By Vern Hee
The Pahrump Valley Speedway has had its share of financial problems. Talk to Chad Broadhead, owner of the popular track, about the business and he would be the first to tell you it’s still open because of the kindness of one friend, Bryan Wulfenstein.
Broadhead said he has known Bryan for at least 10 years. He became close to Wulfenstein after he did his mission for the LDS church.
“When he got back, he was always into racing. He was always at the track with his dad, Jim. Bryan was there when the track was built and was one of the first kids around there. His grandpa used to announce at the track and helped build the track,” said Broadhead.
In 2007, the track owner said Bryan was really into racing.
“I first saw Bryan race in 2007. I was watching Bryan race and he would win. Bryan was really involved in the track then and still is today. Now, if we need any materials, Bryan would bring them to me. If we need a piece of equipment, Bryan has it there for us. No ifs, ands or buts about it, he just does it and asks for nothing in return. Bryan is a very dear friend to me and I wish all young men were as respectful and polite as he. That is the way he was brought up. I could not ask for a better friend than Bryan,” said the grateful speedway owner.
The Wulfenstein family has a long history of racing that spans three generations.
Go into Wulfy’s, the family restaurant at 1111 S. Highway 160, and you will see the love of racing. The walls in the back dining room are lined with NASCAR racing paraphernalia.
Ray Wulfenstein started the racing tradition in the family. He then passed it on to his son Jim and he passed it on to Bryan.
At an early age, Bryan said he often went to the track to watch his father race.
“My interest came from my father. He started racing when I was in my mom’s belly. I remember going to the track when I was 3 or 4 years old in Pahrump. We would also drive into Las Vegas to see my father race on the asphalt. My father eased up on the racing when I went into sports in middle school and high school. Then he eased back into it. I remember I was on his pit crew along with some of my friends. I was just a grunt on the pit crew and I would haul tires and get fuel to start,” said Bryan.
Bryan said he then became a spotter for his dad. Spotters use radios to communicate with the driver on the track.
“I got a radio and headset and I could talk to him in the car. That was asphalt racing, which is different than dirt. You can have radios in asphalt racing. As a spotter I would keep dad out of trouble and let him know how many laps he had left and all that kind of stuff. I helped out a lot and went to college and then I kind of took a break and went on my mission for the LDS Church,” remarked Bryan.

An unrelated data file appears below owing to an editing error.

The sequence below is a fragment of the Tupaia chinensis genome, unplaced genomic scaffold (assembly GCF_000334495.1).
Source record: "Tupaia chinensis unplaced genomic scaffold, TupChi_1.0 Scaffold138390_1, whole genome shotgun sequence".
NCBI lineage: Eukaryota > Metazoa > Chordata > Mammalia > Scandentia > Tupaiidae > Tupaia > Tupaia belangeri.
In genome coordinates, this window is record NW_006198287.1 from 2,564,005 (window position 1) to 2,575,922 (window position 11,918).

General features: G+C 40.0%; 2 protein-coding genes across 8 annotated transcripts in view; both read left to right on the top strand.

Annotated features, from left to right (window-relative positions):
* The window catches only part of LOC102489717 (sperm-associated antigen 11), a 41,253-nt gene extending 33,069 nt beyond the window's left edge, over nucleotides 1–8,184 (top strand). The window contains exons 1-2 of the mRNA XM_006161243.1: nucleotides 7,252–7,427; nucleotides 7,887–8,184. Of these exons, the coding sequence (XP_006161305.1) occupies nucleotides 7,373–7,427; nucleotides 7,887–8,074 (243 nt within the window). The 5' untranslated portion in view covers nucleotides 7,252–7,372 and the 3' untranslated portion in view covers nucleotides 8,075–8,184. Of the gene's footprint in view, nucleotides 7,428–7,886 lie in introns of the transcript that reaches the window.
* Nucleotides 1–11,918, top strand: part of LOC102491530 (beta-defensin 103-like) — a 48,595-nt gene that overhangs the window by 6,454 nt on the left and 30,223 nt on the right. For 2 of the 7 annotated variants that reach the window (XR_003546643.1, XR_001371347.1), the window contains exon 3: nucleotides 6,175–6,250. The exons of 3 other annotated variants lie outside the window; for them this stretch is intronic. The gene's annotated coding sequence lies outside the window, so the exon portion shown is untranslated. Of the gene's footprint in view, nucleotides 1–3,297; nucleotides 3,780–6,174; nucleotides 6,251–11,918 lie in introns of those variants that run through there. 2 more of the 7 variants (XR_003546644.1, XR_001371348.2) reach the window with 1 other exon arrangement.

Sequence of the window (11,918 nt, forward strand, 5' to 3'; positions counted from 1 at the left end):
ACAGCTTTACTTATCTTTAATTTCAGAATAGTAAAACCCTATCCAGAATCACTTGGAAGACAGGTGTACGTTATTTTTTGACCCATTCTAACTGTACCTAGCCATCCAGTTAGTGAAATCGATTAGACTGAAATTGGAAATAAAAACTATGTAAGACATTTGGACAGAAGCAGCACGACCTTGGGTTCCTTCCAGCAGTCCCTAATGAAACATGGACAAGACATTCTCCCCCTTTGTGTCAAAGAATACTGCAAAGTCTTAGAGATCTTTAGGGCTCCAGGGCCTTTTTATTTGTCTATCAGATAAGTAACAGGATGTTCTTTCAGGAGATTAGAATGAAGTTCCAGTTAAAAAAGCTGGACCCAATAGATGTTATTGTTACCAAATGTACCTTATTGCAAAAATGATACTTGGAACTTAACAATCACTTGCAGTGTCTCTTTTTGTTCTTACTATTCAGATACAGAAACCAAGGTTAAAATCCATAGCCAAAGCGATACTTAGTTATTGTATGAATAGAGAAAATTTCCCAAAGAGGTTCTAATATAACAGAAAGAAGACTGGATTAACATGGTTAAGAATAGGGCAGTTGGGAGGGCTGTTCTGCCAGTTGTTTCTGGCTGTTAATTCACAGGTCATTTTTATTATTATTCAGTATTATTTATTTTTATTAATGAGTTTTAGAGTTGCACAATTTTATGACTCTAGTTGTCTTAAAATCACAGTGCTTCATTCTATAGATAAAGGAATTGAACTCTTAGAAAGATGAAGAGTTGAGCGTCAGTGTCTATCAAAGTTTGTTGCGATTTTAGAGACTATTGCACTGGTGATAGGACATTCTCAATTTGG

The young Wulfenstein went on his mission and took a break from racing. When he came home he found a car sitting next to the house.
“There was a Street Stock, old Camaro sitting on the side of the house. So I decided to make a dirt racer out of it. That is the same car I have today,” he said.
Today, Bryan races for fun. Racing is secondary to him. He said his family comes first to his fun. To him it is a good stress release to go racing. He likes doing it, but his love for the sport comes last and his family comes first. He said he learned this the hard way.
“I was racing Modified for a few months and then I had to step back. I was getting too consumed by it. I got married in 2007 and we had four kids quick, three boys and a little girl. I had to sit back and re-evaluate my priorities there. My wife and I were pretty busy. Racing takes a lot of time that I really did not want to give away,” said Bryan.
Bryan believes he has been able to come up with a reasonable compromise with his racing.
“I race because it is enjoyable. I do not race as much as I did. It takes a lot of time to be competitive and to get what you need to run up front. To have fun you must be competitive. There must be a happy medium that allows you to be with your family and to be competitive on the track too. What I have done is race only the big races like the Sam Stringer Memorial, last year. In doing this I am able to prepare over the course of a few weeks, instead of a week. I prepare for the bigger races and stay competitive. This is what works for me and my family and it may not work for someone else,” commented Bryan.
He said what makes racing enjoyable to him is the challenge and the strategy involved with winning.
“I love to win but it is not all about winning. It is the fun and the heat of the competition. My dad likes to strategize. My dad knows when to be aggressive and when to ease up a little bit. It is like a chess game for him. Taking that approach of it, how can I outsmart the guy in front of me or behind me. A lot of it is a mental thing. A lot of guys will over-drive their cars. They may be faster than you are, but if you are smarter at the track and driving you can still beat them. I think that is the kind of thing that I enjoy about it,” said the young Wulfenstein.
The two Wulfensteins, father and son race to win and often go up against each other on the track in the Super Stock class.
“My dad races the same class and so I will always consider him the one to beat. He just got a new car and he has been putting it together. If I am running and he is running then he is the one I want to beat. I have beat him. I beat him one time. He was driving Dan Snowden’s car and he said I cheated because I gave him a flat tire.
“This was 2007,” remarked the racer.